Confusion Over Structs

I was recently perusing an article called C# developer interview questions and answers. I do a lot of interviews of developers with C# experience; so, I like to see what others think are good questions. The article was generally good, but there was this…


Good question. Good first sentence. Then things start to go down-hill.

First let’s look at the claim that “Structs are passed by value and not by reference.” This is technically true, but betrays a superficial understanding of the language. In C#, all parameters are are passed by value. It just so happens that the value of a reference type is in fact a reference. If that doesn’t make sense, read this article by Jon Skeet. A better way to state the point would be: “Structs are value types, while classes are reference types.” This would also cover the part about not being able to inherit from structs because all value types are sealed.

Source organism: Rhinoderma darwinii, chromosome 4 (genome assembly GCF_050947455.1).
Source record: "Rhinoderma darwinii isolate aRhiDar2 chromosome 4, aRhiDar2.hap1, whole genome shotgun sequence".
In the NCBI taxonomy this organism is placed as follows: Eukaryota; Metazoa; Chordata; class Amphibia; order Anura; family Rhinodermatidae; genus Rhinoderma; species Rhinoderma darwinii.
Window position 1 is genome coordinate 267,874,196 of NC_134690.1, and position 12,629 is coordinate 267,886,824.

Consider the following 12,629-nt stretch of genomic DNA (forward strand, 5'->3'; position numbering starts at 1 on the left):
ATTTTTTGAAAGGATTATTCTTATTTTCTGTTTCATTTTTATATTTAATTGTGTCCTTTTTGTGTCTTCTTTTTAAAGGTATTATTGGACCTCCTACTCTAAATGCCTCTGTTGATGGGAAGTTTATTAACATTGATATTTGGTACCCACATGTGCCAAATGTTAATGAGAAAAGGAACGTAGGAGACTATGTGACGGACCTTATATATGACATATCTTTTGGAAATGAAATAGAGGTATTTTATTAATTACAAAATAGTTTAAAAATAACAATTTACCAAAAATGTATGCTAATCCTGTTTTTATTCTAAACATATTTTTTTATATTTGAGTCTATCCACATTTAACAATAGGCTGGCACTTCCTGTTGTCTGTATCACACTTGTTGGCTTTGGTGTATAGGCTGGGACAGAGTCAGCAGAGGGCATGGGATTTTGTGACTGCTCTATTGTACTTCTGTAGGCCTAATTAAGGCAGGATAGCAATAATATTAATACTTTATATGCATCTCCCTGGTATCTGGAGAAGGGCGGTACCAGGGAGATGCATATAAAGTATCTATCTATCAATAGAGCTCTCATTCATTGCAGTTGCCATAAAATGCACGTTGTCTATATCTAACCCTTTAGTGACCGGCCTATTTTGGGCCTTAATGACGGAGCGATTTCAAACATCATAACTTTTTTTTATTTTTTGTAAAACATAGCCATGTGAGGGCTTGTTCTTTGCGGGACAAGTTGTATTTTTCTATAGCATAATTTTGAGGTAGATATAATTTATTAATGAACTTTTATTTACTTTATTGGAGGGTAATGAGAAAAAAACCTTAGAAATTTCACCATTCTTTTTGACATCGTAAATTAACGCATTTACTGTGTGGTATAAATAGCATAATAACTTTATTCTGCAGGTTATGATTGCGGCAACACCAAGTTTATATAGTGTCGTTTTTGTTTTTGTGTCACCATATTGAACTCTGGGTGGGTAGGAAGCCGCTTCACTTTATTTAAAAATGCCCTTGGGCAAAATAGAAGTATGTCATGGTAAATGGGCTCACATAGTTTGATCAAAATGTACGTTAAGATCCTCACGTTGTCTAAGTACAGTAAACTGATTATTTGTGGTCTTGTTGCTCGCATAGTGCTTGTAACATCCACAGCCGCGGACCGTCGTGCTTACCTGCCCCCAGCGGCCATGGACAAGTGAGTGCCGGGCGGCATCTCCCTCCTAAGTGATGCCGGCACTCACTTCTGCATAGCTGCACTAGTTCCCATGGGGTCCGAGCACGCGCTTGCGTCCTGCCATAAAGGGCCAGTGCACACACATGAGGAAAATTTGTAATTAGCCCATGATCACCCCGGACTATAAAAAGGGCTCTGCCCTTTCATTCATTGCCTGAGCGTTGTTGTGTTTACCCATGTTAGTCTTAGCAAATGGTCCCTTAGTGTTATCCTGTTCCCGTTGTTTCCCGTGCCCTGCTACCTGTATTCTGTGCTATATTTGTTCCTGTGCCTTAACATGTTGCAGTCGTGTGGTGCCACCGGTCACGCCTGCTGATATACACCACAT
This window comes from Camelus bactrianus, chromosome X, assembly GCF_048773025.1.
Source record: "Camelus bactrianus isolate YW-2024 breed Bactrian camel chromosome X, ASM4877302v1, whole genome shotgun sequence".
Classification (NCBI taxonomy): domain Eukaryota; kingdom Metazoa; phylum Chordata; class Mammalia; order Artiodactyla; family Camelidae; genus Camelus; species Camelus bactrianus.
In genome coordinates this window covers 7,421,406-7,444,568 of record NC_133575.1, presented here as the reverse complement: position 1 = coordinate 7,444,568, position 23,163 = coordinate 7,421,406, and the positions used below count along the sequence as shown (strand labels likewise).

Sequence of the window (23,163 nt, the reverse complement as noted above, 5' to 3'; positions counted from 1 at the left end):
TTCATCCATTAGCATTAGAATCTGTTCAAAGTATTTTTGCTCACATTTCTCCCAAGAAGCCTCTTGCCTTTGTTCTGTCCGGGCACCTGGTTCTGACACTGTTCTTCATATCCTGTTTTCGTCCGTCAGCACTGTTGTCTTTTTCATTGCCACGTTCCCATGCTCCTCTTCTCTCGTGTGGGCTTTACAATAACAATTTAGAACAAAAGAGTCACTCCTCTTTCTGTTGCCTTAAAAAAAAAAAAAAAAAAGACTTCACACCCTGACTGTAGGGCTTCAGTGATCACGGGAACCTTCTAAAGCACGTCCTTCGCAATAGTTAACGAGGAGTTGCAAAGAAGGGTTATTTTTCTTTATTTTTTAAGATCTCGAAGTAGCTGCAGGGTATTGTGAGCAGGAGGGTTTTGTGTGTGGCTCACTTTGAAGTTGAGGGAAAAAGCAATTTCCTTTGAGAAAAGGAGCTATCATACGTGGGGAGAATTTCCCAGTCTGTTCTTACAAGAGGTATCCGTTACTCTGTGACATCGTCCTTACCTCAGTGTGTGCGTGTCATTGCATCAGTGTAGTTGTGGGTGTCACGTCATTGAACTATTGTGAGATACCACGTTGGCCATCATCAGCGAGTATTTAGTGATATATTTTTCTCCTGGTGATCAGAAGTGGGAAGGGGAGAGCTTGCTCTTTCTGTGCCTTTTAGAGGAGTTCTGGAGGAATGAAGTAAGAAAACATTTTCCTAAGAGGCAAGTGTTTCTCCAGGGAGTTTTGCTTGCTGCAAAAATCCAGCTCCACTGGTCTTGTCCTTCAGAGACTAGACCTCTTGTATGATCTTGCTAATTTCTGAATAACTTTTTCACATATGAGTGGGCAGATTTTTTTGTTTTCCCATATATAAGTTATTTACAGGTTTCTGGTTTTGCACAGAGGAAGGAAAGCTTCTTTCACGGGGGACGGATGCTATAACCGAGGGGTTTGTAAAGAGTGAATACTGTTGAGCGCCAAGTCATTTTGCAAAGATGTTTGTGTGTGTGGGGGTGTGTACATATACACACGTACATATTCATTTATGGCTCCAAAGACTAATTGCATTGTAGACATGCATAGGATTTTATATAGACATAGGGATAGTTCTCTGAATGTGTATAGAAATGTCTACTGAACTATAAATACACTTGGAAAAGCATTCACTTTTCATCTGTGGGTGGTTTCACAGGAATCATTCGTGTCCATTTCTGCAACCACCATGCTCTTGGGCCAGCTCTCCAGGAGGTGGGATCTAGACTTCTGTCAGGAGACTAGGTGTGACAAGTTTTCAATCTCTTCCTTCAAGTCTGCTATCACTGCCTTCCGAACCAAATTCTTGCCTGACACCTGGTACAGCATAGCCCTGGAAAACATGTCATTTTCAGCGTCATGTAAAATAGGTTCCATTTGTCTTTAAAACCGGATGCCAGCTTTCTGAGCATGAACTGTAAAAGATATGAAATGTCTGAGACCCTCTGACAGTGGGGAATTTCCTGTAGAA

Next we have “Structs are stored on the stack not heap.” This is false. Look at this code:


Where will the Point inside the Shape be stored? Clearly on the heap. It is true that value types declared as local variables, even though they may be newed up, are still allocated on the executing thread’s stack space…


Now we get to the best of all… “The result is better performance with Structs.” If it were that simple we would always use structs and wouldn’t even need classes. The reality is that some objects are better modeled as classes and some are better modeled as structs. Discussing what kinds of objects are best modeled as structs would be a great question.